Kevin Collins:
Another thing I wanted to ask you about real quick Ryan are albees, for the kind of wrapping up here in the fall.

Ryan:
I personally haven't been out after them, but I know some members inside the forum said they saw them earlier in the week, I think down more towards the `Elizabeth Islands area.

Kevin Collins:
And the last thing, just we get a decent day today. Are you going to get back out on the water this weekend? What's in the works for you?

Ryan:
I'm debating going out with a crew that we have going with Captain Cullen tomorrow. The weather's looking really good. I'm sure there'll be other folks out there as well with it being such a nice Saturday that is predicted. And I'm thinking maybe I'll go back out there and cast some more underwater cameras into the schools of tuna that we encountered today. You're not going to get many more days, so you got to make the most of it. So that's my short term plan. We'll see how it goes.

Kevin Collins:
All right Ryan, thanks for carving out some of your time on this beautiful Friday to visit with us. Always appreciate the insight and we'll look forward to catching up with you on the next edition of the podcast.

Ryan:
Sounds good, Kevin. Have a great day.

Kevin Collins:
Well next up on this week's edition of the My Fishing Cape Cod podcast is a new guest, Mac Escher from down at the Goose Hummock shop in beautiful Orleans. And Mac, how are you doing on this beautiful Friday?

Mac: guest #2:
Very good, thank you for having me.

Kevin Collins:
Not a problem at all. I understand you're a big freshwater guy, Mac. Give us a quick little freshwater report from down there on Cape.

Mac: guest #2:
Yeah, most definitely. So I've been fishing a lot of the smaller ponds around here, whether it's Nickerson or Sheep's Pond, targeting a lot of Small Mouth Bass. But just the other night I was up in Mashpee, Mashpee Wakeby, and was killing like three pounders, just throwing wacky rigs all around the pads, targeting structure. And then right at sunset was throwing a little spook and got a just under six. So it was a beautiful fish and then just caught them throughout the night on top water. It was a beautiful night, no wind. So it was great for top water fish.

Kevin Collins:
Now the fresh water fishery is something that gets, I think, neglected a little bit on Cape Cod just because of all the different salt water opportunities. Can you talk a little bit about the different opportunities as we go into the fall here? Knock on wood, we've had a pretty warm, mild start to the fall, so the ponds and whatnot shouldn't freeze for quite a while. So I'm guessing there's going to be a nice window of time to get out there and explore a little bit here.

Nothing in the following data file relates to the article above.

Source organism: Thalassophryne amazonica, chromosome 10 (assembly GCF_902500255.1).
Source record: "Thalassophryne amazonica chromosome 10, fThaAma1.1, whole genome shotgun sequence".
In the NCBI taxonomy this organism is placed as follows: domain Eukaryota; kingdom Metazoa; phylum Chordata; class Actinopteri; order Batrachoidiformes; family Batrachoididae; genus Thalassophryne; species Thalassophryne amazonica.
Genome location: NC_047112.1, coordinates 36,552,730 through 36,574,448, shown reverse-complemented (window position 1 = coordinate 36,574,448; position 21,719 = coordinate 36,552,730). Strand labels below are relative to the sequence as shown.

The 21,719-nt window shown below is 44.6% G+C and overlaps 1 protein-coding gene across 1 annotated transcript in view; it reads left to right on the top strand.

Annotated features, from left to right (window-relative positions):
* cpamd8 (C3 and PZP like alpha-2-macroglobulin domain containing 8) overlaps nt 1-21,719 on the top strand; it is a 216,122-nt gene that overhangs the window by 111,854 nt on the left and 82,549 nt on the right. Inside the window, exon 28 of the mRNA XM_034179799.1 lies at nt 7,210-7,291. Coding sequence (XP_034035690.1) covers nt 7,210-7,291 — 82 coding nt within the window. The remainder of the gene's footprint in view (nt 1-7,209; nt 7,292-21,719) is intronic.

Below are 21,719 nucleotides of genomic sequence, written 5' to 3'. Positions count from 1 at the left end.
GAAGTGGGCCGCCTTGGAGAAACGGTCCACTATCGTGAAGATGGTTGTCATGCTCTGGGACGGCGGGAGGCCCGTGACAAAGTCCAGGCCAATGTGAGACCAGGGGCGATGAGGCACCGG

Mac: guest #2:
There definitely is. Whether we're targeting Nickerson Ponds, which I always hit in the fall, those trout will be in hitting those up. And then the smallies, I know a couple guys that have been doing very good on those. And like you said, it's not going to be freezing up for a little while. And even when it does, that's very good around here too. But like you said, a lot of the fresh water's neglected around here due to the salt water, but it's very good.

Kevin Collins:
Now Mac, do you prefer using baits and lures to live bait this time of year?

Mac: guest #2:
I do, this time of year I do. The reason I do it mostly is because I can make that bait do what I want. When you use a live bait, you can't control what it's doing, whether it's a shiner on a bobber or on the bottom or a night crawler. Instead of a night crawler, I'll use a wacky worm or a Texas rig. And I just do it so I can control what the bait is doing, get those bass to react. It's getting colder so I'm going to start working things a little bit slower than I normally do when it's hot out, just because the fish are going to want things a little bit slower. But I just like it so, like I said, I can make the bait do exactly what I want. Yeah.

Kevin Collins:
And another thing I wanted to ask you about is the temperature changes. You're getting, I'll say later sunrises and earlier sunsets. And obviously the air and the water is going to be cooler at those times, whereas in the middle of the day when the sun's high in the sky, the water might warm up a little. Are you finding that the fish are a little bit more active during the day or in the evening? Or does it not really matter with those temperature changes?

Mac: guest #2:
I mean, as it's always been, first light and last light are always great. But I've been fishing mostly the afternoons, just mainly because I'm going after school. But I know some guys that have been going in the morning and they've been doing just as good as I have. A lot of my friends, my father's friends, they fish a lot of tournaments and they've been doing pretty good. But the other night, like I said, I was able to fish all the way an hour after dark and I was still catching larges on top water.

Kevin Collins:
Last question here. If you had one fishing trip left in the season, let's say for the fall year, and you're heading out the door and you're going to one of your favorite honey holes, heading to a kettle pond on Cape, we're not going to give away all your spots, but we're just going to create a scenario here. What are the, I'll say the three main things that you need in your tackle bag? The three main plugs or baits that you need.

Mac: guest #2:
All right, three things. I'm definitely going to start out with some rubber worms, whether they're Senkos, I'll just go with a Senko because I can do a lot of stuff with a Senko, whether it's a Texas rig or a wacky, you can even do a net and cut it in half. Definitely go with the top water, whether it's little-

Mac: